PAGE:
Left to right, Deborah Crowe of Auckland, Scott Eady, of Dunedin and Jasmine te Hira of Auckland
Released 3rd August 2017
Nationally recognised artists for 2018 Molly Morpeth Canaday Award judging panel
Organisers have announced that the 2018 Molly Morpeth Canaday Award - 3D is to be judged by highly-regarded artist, academic and arts professional Deborah Crowe, with 2016 winner Jasmine te Hira and Dunedin - based artist Scott Eady on the pre-selection panel.
Originally trained at Glasgow School of Art, Scotland, Deborah Crowe has contributed to the fields of art, craft and design in New Zealand and to international conferences and exhibitions for over twenty-five years. Her work includes objects, installations and complex imagery, often challenging to her audience to keep pace, and is held in collections including Te Papa Tongarewa, Glasgow School of Art and the Dowse Art Museum. She will be the sole guest judge in the final stage of judging and will select the $10,000 Major Award, sponsored by the Molly Morpeth Canaday Trust.
“This is a valuable and significant national award with a focus on nurturing and promoting three dimensional work across a range of practices. It is a pleasure and an honour to be invited to contribute to the selection and judging process.” she says.
Scott Eady is a Senior Lecturer of Sculpture at the Dunedin School of Art at Otago Polytechnic and his work is represented in public and private collections throughout New Zealand, Australia and Russia, while Jasmine te Hira’s work has been exhibited nationally and internationally, with The Beauty of Invisible Grief being the joint major winner of the 2016 Molly Morpeth Canaday Award – 3D. Jasmine currently works in the museum and gallery sector at Tāmaki Makaurau and is also working on establishing a community research archive at Tautai Contemporary Pacific Arts Trust.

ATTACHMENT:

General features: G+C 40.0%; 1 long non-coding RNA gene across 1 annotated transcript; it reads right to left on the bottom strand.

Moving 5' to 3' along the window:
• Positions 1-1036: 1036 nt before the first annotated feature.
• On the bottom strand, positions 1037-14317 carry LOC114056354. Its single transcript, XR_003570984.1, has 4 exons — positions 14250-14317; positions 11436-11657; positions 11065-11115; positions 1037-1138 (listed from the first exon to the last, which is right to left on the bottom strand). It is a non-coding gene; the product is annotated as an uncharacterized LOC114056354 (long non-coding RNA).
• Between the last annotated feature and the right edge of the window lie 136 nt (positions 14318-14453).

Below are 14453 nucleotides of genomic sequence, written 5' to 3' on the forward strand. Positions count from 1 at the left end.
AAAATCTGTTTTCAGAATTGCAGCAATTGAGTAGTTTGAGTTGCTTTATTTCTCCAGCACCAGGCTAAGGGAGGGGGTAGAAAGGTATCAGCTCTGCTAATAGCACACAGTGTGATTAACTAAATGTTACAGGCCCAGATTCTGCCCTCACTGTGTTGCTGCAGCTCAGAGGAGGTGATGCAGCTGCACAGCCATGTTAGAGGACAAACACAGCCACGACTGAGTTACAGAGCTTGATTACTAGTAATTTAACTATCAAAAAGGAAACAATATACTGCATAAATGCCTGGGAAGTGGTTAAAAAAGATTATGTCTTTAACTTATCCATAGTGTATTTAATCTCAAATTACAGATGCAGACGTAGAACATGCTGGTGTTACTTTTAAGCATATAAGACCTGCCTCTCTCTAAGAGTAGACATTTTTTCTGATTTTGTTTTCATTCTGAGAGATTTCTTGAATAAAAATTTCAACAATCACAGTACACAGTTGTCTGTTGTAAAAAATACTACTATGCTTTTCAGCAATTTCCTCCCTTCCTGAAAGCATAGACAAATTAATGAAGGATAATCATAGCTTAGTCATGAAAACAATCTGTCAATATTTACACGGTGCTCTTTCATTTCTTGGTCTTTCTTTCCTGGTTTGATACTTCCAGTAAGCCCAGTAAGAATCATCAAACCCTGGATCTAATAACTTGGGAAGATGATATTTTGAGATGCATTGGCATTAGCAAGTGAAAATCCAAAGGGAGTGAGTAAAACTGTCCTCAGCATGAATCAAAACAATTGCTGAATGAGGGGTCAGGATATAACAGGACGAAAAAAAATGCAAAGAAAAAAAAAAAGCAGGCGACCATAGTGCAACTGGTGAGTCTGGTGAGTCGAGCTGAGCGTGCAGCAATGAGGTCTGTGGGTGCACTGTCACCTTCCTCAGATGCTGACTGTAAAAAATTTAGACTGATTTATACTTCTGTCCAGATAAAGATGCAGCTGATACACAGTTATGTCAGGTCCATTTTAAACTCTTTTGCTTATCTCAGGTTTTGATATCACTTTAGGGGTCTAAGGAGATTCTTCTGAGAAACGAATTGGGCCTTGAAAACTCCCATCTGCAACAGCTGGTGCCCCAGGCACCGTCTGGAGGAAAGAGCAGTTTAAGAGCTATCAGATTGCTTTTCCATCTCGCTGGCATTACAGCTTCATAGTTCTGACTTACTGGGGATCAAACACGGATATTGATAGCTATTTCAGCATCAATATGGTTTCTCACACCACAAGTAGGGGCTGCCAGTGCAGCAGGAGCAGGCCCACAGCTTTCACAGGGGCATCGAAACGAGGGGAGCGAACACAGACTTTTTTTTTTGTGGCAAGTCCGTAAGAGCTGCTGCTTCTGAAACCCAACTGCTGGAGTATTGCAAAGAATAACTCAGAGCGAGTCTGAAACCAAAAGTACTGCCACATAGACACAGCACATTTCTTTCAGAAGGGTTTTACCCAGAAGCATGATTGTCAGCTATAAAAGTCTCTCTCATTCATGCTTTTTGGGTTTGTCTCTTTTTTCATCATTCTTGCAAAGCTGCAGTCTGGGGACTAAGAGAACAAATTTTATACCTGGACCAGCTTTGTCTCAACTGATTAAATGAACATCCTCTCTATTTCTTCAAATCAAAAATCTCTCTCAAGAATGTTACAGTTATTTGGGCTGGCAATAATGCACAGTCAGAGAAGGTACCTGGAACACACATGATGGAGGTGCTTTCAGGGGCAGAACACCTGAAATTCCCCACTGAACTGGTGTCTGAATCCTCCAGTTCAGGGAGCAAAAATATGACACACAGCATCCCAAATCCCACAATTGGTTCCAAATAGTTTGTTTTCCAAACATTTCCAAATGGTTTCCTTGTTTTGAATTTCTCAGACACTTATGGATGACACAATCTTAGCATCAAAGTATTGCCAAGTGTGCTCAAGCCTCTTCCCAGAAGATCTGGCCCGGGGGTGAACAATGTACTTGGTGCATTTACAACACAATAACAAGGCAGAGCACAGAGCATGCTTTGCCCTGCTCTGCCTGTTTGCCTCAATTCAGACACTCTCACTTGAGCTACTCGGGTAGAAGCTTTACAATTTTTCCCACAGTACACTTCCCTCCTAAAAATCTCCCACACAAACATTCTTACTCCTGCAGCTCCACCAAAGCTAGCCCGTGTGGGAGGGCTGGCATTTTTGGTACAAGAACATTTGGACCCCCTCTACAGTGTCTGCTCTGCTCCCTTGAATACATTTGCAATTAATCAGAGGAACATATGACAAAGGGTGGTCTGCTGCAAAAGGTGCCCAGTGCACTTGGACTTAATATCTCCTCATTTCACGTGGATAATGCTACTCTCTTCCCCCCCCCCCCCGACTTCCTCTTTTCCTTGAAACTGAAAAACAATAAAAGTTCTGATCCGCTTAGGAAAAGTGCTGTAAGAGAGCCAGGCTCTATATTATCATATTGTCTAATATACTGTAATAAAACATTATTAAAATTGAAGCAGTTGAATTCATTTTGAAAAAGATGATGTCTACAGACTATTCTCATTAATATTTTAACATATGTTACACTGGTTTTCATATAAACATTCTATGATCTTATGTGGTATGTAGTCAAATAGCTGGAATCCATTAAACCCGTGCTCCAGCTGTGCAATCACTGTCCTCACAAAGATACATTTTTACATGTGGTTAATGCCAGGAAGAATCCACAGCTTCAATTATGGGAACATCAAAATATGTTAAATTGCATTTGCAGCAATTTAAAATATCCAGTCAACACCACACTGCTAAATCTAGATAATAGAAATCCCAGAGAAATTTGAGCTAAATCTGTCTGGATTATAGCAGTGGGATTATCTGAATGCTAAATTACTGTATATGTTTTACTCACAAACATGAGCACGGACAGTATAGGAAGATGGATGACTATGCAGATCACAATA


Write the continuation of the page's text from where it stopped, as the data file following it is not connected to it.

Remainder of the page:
The Molly Morpeth Canaday Award - 3D is presented by Arts Whakatāne and exhibition partner Whakatāne Museum and Arts.
These awards have been made possible through the generous support of the Molly Morpeth Canaday Trust, established by Frank Canaday in memory of his wife, Molly Morpeth Canaday. The trust has been a major supporter of the arts in Whakatāne for over twenty-five years.
The Molly Morpeth Canaday Award - 3D nurtures and promotes three-dimensional arts nationally; providing a valuable and professional platform for artists working in the areas of sculpture, installation and contemporary craft.
This national award aims to support artists by presenting contemporary 3D work across a range of disciplines; and to engage a national discussion about contemporary 3D arts practice and its presentation in New Zealand.